Fitness ideas for the whole family

Worried that your family isn’t getting enough exercise? Here are six easy fitness ideas for the whole family

1 / 8
healthy family fitness

Are your kids getting enough exercise?

The report is out on how much exercise Canadian kids get-and the news isn’t good. Only 12 percent of children in Canada meet the recommended physical activity guidelines of 90 minutes each day, according to Active Healthy Kids, a Toronto-based organization for increasing physical activity among children and youth.

Fortunately, weaving more activity into your child’s day is easier than you might think, especially when you build it into family time. And research shows being active as a family makes a lasting and positive impression on your kids’-and your own-health and fitness. “When parents are more active, their kids tend to more active, as well,” says Michelle Brownrigg, chief executive officer for Active Healthy Kids.

Here are six easy ways to make fitness work for your family.

2 / 8
family play

Get fit with unstructured play

While school and community sports teams add activity to your kids’ daily routines, not all children and teens are drawn to organized sports; besides, most parents are on the sidelines, not running around with their kids.

To stay fit as a family, Brownrigg suggests planning unstructured activity into your kids’ day, especially if you’ve got young ones. Examples: Tag-type games, playground fun and impromptu dancing, skipping and hopping. “It’s an opportunity to be active, but also to build on your children’s social, emotional and cognitive skills,” says Brownrigg.

3 / 8
family nature walk

Tie activities to your child’s interests

Since some kids (and adults) love long walks while others prefer touch football or hip-hop dance, even the most well-intentioned family fitness pursuits can backfire if your kids aren’t game. For best results, says Brownrigg, offer lots of choice and variety for being active together.

“Experiment with activities that have a physical component but that also connect to each child’s identity, making them feel joyful when doing it,” says Brownrigg.  Got a crafty kid? Decorate a balloon that you later use as a ball to volley back and forth. For a science-minded child, take a trek in the great outdoors-you’ll reap the benefits of exercise while also exploring the science of nature.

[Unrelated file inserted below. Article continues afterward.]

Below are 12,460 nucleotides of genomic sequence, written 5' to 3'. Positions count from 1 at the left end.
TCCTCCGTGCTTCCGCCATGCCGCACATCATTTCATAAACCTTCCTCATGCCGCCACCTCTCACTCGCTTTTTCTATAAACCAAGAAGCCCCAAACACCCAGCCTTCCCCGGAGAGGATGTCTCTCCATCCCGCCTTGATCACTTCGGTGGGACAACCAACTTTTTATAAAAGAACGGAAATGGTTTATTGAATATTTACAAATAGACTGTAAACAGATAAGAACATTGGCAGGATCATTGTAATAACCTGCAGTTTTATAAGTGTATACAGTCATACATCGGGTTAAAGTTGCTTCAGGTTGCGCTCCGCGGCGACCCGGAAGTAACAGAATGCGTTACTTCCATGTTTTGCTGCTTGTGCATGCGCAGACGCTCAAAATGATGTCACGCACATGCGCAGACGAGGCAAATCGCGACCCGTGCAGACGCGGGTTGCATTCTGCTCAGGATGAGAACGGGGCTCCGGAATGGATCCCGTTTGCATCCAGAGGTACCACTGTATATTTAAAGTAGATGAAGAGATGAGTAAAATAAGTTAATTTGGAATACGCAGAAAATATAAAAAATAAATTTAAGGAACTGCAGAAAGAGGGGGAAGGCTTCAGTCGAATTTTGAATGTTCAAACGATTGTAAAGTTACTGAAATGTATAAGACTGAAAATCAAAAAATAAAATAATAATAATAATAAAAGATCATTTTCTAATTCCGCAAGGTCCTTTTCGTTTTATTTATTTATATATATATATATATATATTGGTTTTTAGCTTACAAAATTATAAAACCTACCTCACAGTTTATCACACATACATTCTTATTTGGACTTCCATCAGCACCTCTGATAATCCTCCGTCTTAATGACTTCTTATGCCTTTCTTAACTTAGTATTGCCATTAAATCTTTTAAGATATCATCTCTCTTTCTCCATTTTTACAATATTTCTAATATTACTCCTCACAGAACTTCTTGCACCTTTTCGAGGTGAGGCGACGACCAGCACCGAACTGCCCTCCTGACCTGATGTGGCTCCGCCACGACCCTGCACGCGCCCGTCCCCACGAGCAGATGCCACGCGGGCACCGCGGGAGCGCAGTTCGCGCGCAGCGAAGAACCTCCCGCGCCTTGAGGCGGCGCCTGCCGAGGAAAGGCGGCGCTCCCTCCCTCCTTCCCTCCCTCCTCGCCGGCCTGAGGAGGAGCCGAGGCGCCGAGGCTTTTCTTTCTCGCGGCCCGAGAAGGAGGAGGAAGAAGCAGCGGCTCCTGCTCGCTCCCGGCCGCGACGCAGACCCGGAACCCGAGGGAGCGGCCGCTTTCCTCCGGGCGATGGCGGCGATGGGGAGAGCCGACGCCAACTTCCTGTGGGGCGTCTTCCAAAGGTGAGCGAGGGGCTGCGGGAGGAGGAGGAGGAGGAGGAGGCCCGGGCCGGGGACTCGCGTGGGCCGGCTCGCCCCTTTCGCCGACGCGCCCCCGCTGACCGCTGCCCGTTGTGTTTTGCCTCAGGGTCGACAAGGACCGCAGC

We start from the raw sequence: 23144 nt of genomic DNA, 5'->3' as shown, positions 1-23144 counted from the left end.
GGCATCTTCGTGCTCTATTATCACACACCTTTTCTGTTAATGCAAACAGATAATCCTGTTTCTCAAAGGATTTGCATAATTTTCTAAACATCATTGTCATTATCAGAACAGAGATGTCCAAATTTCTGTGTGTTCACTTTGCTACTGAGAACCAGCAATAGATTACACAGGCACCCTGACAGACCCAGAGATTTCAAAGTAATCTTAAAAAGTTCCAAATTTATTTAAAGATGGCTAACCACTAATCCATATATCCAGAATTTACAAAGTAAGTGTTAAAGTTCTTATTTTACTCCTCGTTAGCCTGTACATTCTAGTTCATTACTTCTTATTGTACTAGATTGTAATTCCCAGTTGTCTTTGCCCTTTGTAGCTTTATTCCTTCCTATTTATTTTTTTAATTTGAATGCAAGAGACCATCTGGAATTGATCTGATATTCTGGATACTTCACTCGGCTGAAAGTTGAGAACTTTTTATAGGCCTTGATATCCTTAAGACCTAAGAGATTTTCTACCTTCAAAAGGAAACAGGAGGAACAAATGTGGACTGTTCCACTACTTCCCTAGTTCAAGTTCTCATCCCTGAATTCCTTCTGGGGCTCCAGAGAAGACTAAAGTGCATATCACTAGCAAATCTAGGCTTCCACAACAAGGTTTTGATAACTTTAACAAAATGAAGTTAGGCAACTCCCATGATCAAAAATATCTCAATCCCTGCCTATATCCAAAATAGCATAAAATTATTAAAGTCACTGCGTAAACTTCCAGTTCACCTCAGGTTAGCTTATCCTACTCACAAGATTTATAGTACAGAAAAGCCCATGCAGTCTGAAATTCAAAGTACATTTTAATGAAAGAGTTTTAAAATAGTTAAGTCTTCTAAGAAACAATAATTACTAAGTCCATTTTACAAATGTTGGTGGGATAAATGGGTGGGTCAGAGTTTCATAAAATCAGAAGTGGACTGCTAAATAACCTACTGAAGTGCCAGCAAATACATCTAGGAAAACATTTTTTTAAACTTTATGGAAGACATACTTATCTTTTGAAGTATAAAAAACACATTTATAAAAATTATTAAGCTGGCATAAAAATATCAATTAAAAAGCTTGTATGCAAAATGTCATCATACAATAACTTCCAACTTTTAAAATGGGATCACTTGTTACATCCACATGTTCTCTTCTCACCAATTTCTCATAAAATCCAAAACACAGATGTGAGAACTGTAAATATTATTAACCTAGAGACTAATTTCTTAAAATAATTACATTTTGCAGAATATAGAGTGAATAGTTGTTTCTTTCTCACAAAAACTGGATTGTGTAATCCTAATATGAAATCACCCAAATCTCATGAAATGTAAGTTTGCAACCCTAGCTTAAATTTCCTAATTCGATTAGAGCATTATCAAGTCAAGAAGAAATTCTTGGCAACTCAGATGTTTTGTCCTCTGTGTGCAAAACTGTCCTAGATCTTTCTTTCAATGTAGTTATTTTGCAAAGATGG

4 / 8
mom baby fitness

For families with babies and toddlers

The lifestyle patterns of kids under six predict their level of health and obesity later in life, according to a report from Active Healthy Kids. It’s never too early to model fitness behaviours for your kids, starting with simple parent-baby exercise, such as lifting your baby for “chest presses” and stroller walking or jogging.

Looking for some inspiration? Try our fitness plan for new moms that can help you lose baby weight.

5 / 8
mom toddler yoga

For families with preschoolers and kindergarteners

Most kids at this age respond to games where everyone can dance, wiggle, skip and jump around. Blending singing and activity-think “head and shoulders, knees and toes”-or music and movement also works well; try freestyle dancing, dance-and-freeze games or simply hopping to a song’s beat.

Brownrigg also suggests catering to young kids’ interest in animals with yoga poses like Downward Facing Dog.

6 / 8
family fitness bikes

For families with school-age kids

Weather permitting, play outside. Plan adventures like bike rides, backyard Frisbee or roller-blade hockey. Or, stage a non-competitive, mock triathlon where you and your kids swim, bike and run around all in one outing (there are also formal but scaled-down triathlon races just for kids and teens, such as Kids of Steel).

7 / 8
nintendo wii exercise

For families with tweens and teens

While it’s best to limit TV and computer time, high-tech tools like Wii Fit may help integrate your child’s interests with a more active lifestyle. For example, playing Wii Fit tennis, golf or yoga together at home might eventually lead to a reluctant exerciser (be it you or your teen) feeling interested and confident enough to try the real thing.

Brownrigg also suggests tapping into teens’ attention to trends in popular culture. Kids who watch dance-based reality shows, such as So You Think You Can Dance, might be open to trying a dance class, or organizing their own, with friends (now’s the time when kids might be more receptive to exercising with peers than their parents).

8 / 8
mother and daughter

Adopt a healthy attitude

Regardless of what exercise you do as a family, be sure to frame physical pursuits as fun, never a chore. Encourage your kids to seek out activities based on their interests, and be creative! “Let your kids lead you,” says Brownrigg.

How to make exercise a habit
Are we making our children fat?
5 ways Canadians are fighting obesity

Newsletter Unit